Society of Antiquaries of London

Society of Antiquaries of London
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The Society of Antiquaries of London is charged by its Royal Charter of 1751 with ‘the encouragement, advancement and furtherance of the study and knowledge of the antiquities and history of this and other countries’. It celebrated its Tercentenary in 2007.

The Society’s 3,000 Fellows include many distinguished archaeologists and art and architectural historians holding positions of responsibility across the cultural heritage. The Fellowship is international in its reach and its interests are inclusive of all aspects of the material past.

As a registered charity, the Society’s principal objectives are to foster public understanding of that heritage, to support research and communicate the results and to engage in the formulation of public policy on the care of our historic environment and cultural property. The Society of Antiquaries receives no direct support from public funds.

Venue Type:

Association or society

Opening hours

By appointment only, Mon- Fri, 10.00 - 17.30

Admission charges

Please telephone 020 7479 7084 or email admin@sal.org.uk

Getting there

We are located in Burlington House, on Piccadilly, between the Piccadilly and Green Park underground stations. Burlington House is also home to several other learned societies, including the Royal Academy of Art. Our apartments neighbour the Royal Academy, just to the left of the RA, inside the Burlington House courtyard.

Collection details

Archaeology, Archives, Weapons and War, Costume and Textiles, Decorative and Applied Art, Fine Art, Coins and Medals, Social History

Events details are listed below. You may need to scroll down or click on headers to see them all. For events that don't have a specific date see the 'Resources' tab above.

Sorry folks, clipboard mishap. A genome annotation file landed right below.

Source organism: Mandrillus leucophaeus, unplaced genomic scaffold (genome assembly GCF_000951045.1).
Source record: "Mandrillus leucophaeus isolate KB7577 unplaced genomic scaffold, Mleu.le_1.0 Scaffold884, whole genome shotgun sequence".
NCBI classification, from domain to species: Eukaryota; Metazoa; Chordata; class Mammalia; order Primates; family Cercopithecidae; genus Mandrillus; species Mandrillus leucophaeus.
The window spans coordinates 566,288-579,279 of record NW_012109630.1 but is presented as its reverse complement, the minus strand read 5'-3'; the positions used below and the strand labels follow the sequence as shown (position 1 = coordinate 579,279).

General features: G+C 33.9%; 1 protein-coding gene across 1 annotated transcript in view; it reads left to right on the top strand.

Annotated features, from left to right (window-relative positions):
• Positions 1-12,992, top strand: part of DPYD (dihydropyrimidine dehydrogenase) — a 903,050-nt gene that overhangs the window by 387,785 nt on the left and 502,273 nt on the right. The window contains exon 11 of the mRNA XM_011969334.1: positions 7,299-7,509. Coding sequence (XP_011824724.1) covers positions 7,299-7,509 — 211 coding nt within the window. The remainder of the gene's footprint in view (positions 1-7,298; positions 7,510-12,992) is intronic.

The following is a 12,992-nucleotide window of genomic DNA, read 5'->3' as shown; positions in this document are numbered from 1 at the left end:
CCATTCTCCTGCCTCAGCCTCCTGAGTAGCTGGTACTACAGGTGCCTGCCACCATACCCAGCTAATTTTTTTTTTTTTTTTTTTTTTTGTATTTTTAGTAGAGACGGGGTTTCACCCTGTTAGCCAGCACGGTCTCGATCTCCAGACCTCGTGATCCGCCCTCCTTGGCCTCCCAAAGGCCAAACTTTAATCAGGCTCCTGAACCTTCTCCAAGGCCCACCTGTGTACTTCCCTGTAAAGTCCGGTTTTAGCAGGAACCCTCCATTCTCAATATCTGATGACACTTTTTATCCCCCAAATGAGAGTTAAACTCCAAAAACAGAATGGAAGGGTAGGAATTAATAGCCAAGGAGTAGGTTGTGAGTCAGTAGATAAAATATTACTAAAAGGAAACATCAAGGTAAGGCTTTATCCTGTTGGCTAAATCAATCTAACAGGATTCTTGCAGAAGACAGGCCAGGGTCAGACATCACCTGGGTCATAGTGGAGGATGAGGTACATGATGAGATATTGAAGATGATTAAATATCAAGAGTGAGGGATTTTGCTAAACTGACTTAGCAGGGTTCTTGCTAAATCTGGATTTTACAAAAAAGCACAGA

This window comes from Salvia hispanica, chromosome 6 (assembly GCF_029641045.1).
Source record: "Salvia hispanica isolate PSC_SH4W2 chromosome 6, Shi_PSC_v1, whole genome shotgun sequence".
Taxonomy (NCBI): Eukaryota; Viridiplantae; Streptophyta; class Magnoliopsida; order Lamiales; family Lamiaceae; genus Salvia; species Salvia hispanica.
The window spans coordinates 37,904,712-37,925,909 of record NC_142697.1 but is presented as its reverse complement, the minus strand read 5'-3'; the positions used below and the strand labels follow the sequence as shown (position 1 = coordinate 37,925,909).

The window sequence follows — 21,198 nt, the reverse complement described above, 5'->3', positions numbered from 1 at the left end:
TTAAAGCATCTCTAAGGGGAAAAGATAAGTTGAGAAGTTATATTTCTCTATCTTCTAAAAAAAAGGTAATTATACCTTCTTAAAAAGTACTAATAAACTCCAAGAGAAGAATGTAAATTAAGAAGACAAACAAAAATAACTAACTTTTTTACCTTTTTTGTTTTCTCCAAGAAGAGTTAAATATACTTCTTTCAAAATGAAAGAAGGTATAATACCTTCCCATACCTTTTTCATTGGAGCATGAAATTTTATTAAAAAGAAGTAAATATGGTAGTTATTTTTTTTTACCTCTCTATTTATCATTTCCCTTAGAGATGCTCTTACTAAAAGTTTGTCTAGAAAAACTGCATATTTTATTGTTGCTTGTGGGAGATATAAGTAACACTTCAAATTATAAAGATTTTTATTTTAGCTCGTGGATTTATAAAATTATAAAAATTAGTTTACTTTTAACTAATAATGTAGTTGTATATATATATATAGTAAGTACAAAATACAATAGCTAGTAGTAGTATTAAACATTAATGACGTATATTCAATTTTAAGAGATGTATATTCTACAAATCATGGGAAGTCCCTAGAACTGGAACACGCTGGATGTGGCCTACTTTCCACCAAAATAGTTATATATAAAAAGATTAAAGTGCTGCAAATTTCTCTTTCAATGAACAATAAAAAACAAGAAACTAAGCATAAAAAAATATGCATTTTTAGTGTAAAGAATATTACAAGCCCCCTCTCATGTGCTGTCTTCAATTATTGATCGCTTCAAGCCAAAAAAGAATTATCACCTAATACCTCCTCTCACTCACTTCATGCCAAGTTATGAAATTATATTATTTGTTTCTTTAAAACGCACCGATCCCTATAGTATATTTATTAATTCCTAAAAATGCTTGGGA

Image of guided tour at the Society of Antiquaries of London

Guided Tour of the Society of Antiquaries of London

  • 31 January 2017 10am-12pm
  • 14 February 2017 10am-12pm
  • 21 March 2017 10am-12pm
  • 25 April 2017 10am-12pm

Join us for a unique opportunity to visit the historic apartments of the Society of Antiquaries of London at Burlington House and to learn about the history of one of Britain's oldest learned societies – a perfect way to spend a morning in Central London! This is a special chance to see our meeting rooms and library and to view some of the remarkable artefacts contained in the Society's collections. Also on display collection of Tudor portraiture including a famous portrait of Mary I by Hans Eworth and two 16th-century portraits of Richard III (one of which is probably the earliest-surviving copy of a portrait painted in Richard’s lifetime!).

Guests are served coffee and tea upon arrival and the intimate tour (1.5 hours) is led by qualified guide Anthony Davis MA (Oxon.), MA (Lond.), who is a Fellow and a Trustee of the Society.

Suitable for

  • Family friendly

Admission

£10.00 per person

Website

http://www.sal.org.uk/tours

Society of Antiquaries of London

From the Dungheap to the Stars: The History of Early Gunpowder

  • 31 January 2017 1-2pm